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H1N1 Influenza Vaccine Compliance among Hospital- and Non-Hospital-Based Healthcare Personnel
Terri Rebmann PhD RN CIC, Ayesha Iqbal MBBS MPH, John Anthony MT(ASCP) CIC, Richard C. Knaup BA, Kathleen S. Wright EdD MPH and Eleanor B. Peters MSPH MA
Infection Control and Hospital Epidemiology
Vol. 33, No. 7 (July 2012), pp. 737-744
Published by: Cambridge University Press on behalf of The Society for Healthcare Epidemiology of America
Stable URL: http://www.jstor.org/stable/10.1086/666336
Page Count: 8
You can always find the topics here!Topics: Vaccination, H1N1 subtype influenza A virus, Influenza vaccines, Pandemics, Influenza, Public health, Health care industry, Vaccination policy, Diseases, Nurses
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Background. The 2009 pandemic H1N1 influenza vaccine had lower uptake compared to seasonal influenza vaccine, and most studies examining uptake of H1N1 vaccine focused on hospital-based healthcare personnel (HCP). Determinants of H1N1 vaccine uptake among HCP in all work settings need to be identified so that interventions can be developed for use in encouraging uptake of future pandemic or emerging infectious disease vaccines.Objective. To identify factors influencing nonhospital HCP H1N1 influenza vaccine compliance.Design and Setting. An H1N1 influenza vaccine compliance questionnaire was administered to HCP working in myriad healthcare settings in March–June 2011.Methods. Surveys were used to assess H1N1 influenza vaccine compliance and examine factors that predicted H1N1 influenza vaccine uptake.Results. In all, 3,188 HCP completed the survey. Hospital-based HCP had higher compliance than did non-hospital-based personnel (, ). In logistic regression stratified by hospital setting versus nonhospital setting, determinants of H1N1 vaccination among non-hospital-based HCP included extent to which H1N1 vaccination was mandated or encouraged, perceived importance of vaccination, access to no-cost vaccine provided on-site, no fear of vaccine side effects, and trust in public health officials when they say that the influenza vaccine is safe. Determinants of hospital-based HCP H1N1 vaccine compliance included having a mandatory vaccination policy, perceived importance of vaccination, no fear of vaccine side effects, free vaccine, perceived seriousness of H1N1 influenza, and trust in public health officials.Conclusions. Non-hospital-based HCP versus hospital-based HCP reasons for H1N1 vaccine uptake differed. Targeted interventions are needed to increase compliance with pandemic-related vaccines.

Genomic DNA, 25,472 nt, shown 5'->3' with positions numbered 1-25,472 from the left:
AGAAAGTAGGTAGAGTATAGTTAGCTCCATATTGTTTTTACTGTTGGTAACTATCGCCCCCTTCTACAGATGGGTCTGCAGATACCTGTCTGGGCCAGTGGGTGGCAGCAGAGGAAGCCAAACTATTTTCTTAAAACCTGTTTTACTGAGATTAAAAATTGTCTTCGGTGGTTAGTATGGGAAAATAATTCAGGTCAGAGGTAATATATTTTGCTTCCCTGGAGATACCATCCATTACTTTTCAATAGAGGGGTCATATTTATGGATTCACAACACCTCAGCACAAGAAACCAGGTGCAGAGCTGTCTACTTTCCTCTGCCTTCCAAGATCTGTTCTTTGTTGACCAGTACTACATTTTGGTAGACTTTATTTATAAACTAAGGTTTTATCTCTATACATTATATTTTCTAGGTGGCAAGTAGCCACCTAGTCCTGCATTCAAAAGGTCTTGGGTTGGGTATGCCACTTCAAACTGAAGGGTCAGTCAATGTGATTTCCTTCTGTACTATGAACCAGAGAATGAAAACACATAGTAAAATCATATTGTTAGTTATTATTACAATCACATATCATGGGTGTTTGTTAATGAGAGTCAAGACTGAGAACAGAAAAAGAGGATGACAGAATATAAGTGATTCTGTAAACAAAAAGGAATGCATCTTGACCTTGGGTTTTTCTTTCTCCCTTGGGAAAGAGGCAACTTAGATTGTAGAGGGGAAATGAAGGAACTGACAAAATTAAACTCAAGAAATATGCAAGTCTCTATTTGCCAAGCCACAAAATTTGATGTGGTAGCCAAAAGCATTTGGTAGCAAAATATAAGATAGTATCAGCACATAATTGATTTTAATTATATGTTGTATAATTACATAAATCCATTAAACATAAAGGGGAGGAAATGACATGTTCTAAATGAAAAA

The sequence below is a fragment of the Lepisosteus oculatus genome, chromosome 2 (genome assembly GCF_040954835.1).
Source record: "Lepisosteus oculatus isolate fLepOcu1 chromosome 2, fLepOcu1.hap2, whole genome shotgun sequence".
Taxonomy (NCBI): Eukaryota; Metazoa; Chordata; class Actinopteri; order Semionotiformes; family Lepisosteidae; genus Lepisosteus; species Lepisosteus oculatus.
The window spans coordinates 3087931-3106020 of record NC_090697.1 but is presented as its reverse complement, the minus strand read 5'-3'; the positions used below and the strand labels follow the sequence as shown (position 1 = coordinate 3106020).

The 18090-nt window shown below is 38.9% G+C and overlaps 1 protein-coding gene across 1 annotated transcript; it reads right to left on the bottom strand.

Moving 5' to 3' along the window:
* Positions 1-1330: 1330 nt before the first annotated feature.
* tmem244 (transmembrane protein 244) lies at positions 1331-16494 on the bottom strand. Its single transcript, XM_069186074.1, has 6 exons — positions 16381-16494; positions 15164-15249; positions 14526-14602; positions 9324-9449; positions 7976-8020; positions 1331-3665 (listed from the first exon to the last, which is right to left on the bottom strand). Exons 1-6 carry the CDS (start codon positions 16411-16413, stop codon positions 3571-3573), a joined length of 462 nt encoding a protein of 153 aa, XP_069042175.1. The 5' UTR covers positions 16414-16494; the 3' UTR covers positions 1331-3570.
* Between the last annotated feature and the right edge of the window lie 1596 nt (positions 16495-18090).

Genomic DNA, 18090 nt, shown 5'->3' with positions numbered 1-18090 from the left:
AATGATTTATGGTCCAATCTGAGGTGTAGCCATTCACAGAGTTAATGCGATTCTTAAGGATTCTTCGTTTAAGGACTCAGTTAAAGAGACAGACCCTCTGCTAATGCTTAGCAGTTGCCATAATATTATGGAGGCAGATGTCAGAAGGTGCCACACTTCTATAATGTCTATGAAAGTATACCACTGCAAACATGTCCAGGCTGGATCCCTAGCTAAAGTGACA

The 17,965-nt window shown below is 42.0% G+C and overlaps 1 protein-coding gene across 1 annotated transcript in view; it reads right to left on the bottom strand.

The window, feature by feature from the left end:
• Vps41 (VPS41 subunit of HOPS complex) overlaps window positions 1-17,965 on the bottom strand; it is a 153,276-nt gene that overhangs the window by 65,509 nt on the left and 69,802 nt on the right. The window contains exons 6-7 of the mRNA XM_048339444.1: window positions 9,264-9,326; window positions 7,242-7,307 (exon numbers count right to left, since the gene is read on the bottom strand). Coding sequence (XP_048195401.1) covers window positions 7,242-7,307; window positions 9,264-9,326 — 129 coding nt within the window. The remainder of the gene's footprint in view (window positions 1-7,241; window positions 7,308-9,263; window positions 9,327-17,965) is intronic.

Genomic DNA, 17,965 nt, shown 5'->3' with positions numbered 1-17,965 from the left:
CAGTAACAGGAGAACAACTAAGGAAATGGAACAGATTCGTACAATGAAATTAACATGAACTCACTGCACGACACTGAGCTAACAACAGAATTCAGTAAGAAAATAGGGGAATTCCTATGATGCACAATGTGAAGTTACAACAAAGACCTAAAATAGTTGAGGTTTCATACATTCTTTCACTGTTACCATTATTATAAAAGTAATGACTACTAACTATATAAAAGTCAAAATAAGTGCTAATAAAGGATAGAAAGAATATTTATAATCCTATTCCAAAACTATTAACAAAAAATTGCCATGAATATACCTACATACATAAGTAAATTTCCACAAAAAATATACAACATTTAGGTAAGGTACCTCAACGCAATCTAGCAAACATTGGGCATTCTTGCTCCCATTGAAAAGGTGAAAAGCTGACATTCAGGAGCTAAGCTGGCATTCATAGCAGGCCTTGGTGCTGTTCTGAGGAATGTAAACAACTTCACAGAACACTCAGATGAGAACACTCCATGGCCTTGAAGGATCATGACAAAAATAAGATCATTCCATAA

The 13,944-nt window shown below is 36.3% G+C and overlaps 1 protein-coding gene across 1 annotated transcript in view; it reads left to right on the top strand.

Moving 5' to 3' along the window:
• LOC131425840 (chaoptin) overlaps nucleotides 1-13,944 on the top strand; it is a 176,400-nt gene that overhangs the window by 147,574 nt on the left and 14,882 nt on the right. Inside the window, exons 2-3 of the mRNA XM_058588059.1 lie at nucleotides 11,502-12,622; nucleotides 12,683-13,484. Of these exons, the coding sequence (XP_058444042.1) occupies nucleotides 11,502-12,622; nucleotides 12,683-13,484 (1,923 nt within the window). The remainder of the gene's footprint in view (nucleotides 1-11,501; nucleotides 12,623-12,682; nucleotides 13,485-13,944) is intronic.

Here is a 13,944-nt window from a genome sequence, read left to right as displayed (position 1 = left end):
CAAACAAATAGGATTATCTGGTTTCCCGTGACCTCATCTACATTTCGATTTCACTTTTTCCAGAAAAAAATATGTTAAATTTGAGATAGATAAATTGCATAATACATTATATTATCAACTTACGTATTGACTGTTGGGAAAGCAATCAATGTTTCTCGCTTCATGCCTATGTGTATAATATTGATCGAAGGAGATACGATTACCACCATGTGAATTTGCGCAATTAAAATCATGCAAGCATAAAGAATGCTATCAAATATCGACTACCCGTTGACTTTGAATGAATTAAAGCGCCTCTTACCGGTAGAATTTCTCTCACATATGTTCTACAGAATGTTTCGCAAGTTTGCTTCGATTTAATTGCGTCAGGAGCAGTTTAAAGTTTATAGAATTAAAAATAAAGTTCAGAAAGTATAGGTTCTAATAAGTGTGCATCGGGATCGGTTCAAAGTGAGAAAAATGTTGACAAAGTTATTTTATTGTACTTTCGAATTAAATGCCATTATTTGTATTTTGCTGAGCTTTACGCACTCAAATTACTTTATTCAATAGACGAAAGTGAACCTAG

© 2012 by The Society for Healthcare Epidemiology of America. All rights reserved.